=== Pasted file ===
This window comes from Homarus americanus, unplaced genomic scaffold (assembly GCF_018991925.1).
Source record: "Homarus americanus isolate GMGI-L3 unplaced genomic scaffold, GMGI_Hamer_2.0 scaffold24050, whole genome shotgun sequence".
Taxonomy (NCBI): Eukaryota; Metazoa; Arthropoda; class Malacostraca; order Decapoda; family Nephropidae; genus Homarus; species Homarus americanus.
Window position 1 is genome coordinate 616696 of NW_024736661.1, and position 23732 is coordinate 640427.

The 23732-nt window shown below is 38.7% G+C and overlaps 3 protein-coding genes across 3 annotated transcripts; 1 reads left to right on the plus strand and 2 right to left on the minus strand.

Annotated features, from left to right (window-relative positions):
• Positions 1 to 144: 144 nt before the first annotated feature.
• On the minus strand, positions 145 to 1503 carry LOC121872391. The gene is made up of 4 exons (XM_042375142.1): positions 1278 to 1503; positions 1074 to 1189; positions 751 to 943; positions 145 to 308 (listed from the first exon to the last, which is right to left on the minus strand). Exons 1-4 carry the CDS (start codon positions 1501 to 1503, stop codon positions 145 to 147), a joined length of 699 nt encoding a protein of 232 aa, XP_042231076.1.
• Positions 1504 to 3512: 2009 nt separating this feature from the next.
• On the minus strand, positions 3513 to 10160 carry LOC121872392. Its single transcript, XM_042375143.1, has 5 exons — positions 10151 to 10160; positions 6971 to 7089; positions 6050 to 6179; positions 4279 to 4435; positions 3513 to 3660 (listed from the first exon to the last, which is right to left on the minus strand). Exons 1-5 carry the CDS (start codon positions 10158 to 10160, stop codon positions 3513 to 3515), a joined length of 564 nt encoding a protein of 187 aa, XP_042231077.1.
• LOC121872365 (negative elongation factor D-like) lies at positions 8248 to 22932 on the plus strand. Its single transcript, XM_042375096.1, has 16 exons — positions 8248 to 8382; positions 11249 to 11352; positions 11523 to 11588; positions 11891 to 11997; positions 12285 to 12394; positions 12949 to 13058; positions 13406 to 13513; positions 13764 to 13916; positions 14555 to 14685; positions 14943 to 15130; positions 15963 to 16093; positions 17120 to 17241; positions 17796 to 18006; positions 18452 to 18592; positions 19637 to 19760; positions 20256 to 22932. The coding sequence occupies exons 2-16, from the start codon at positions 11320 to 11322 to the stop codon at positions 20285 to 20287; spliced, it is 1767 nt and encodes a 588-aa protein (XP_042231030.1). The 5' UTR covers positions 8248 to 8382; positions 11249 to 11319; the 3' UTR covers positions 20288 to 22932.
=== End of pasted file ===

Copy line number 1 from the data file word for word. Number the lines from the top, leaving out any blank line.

This window comes from Homarus americanus, unplaced genomic scaffold (assembly GCF_018991925.1).